Still, there was something comforting about sleeping in a bed draped with netting. I shared a lot of personal space in Nicaragua, but the room inside my mosquito net was all mine. Living in student housing in a very crowded city, I don’t have a solid feeling of ‘mine’ these days. Sure the circumstances of functional mosquito netting aren’t the most ideal, but the feeling of safety found underneath is a teeny bit romantic, don’t you think?
Sure, walking almost an hour through busy and dirty streets in the wet Nicaraguan heat to get to and from work is not the most pleasant, but in retrospect, there were a lot of benefits to those long commutes. For one, those of us concerned with our figures didn’t have to worry about hitting the gym after work or being particularly picky about what we ate thanks to the sheer amount of calories burned on those required marches. These days it seems I’m always battling my belly – exercise is no longer built into my day and finding time for it as a grad student is not always easy.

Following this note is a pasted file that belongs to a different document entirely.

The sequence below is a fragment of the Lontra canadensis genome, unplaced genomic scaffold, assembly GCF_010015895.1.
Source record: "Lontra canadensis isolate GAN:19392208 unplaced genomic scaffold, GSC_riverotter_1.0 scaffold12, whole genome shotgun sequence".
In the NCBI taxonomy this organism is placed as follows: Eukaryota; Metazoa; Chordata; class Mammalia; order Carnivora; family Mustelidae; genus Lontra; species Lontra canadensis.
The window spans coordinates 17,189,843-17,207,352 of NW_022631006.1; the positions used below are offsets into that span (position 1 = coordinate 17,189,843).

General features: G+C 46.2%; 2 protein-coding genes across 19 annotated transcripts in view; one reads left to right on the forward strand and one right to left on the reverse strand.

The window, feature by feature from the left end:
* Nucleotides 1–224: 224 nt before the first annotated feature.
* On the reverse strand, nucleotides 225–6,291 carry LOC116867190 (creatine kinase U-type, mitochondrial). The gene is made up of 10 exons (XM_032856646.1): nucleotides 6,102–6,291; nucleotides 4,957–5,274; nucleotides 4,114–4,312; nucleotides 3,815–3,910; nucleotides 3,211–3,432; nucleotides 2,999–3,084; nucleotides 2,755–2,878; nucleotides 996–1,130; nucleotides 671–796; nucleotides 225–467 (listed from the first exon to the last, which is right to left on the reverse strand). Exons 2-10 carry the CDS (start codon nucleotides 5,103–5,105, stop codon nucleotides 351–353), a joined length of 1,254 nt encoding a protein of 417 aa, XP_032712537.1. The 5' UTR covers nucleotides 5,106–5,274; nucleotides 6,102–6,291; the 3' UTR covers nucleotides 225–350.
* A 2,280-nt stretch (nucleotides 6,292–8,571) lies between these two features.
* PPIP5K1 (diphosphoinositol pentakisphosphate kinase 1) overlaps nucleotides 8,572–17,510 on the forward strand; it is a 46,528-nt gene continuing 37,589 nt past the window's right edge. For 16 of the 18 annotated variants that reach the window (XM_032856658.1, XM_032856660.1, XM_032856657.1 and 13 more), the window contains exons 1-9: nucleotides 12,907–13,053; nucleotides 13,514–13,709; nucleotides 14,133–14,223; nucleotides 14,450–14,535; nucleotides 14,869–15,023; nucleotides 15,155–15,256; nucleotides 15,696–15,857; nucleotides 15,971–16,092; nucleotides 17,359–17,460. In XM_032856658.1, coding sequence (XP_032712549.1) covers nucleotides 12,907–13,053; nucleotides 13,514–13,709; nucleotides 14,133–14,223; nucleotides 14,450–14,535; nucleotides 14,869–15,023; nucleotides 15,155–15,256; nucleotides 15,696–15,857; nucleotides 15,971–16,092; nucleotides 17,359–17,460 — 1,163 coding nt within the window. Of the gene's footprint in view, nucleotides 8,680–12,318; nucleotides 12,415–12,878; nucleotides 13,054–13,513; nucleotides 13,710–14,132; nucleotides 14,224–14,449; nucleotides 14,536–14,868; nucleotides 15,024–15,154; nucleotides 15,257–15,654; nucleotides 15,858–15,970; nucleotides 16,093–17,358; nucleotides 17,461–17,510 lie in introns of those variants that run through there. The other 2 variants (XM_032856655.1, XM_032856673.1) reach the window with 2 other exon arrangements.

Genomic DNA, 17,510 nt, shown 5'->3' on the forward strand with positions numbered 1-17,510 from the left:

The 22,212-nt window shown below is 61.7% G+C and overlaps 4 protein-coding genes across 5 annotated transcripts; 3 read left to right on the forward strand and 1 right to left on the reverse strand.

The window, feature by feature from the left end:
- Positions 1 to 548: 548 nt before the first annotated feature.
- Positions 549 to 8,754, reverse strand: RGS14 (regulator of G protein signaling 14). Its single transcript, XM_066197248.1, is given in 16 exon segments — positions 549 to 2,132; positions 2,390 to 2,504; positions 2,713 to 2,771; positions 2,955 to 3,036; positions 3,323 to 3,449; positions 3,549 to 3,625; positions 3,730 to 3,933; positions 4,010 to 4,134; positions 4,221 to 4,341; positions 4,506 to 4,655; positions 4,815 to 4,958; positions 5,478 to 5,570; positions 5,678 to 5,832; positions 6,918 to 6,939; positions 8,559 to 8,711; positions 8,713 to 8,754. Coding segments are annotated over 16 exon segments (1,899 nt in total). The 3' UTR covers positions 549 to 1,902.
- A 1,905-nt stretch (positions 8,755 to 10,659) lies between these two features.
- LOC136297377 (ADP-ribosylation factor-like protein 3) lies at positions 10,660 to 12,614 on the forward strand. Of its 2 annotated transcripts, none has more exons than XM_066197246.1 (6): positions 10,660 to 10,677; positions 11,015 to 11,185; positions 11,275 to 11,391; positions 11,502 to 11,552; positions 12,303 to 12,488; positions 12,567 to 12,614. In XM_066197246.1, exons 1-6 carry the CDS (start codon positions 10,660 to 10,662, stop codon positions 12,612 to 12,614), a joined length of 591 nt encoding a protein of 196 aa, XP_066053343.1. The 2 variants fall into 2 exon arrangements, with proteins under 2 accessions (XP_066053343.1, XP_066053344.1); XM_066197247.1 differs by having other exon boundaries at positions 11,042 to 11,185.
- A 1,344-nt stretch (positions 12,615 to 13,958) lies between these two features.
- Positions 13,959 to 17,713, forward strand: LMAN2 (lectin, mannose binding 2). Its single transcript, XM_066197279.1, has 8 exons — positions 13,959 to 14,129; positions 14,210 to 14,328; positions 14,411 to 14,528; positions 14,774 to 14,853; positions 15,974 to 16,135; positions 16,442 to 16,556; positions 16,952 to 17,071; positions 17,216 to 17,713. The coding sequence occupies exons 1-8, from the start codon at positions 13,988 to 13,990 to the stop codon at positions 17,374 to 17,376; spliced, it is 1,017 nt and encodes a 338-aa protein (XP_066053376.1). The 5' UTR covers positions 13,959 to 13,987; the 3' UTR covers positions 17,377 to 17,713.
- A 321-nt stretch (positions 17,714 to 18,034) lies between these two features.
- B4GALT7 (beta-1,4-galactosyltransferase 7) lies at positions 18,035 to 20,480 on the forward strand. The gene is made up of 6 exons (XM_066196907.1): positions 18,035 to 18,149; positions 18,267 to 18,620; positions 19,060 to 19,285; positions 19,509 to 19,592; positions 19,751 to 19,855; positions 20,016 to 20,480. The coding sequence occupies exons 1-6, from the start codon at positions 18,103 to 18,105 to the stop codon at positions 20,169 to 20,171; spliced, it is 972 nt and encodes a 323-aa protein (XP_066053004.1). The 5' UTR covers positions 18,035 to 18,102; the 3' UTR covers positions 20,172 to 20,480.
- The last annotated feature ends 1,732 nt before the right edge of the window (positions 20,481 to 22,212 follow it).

Plus, those commutes were rarely undertaken alone. I formed some of my most treasured friendships on those walks to and from school. It was a time to catch up on the previous evening’s happenings, vent about problems in and out of school, and get to know each other in a very authentic, necessary way. While I won’t complain about the convenience of living just across the street from the library these days, I do find a lack of natural opportunities to bond with my classmates sometimes disheartening. I’ve spent about the same amount of time in NYC now as I did in Granada, but my friendships here are not nearly as strong.
I know what they say about the grass being greener on the other side is true. If you would have told me then that these were things I’d be missing after I left Nicaragua, I probably would have been highly skeptical. But a life on the move tends to put things well in perspective. The real challenge is appreciating and enjoying what you have now, because you never know what circumstances will arise in your future. As I’ve learned many times, today’s discomfort could be tomorrow’s luxury.
So enjoy it all while you can.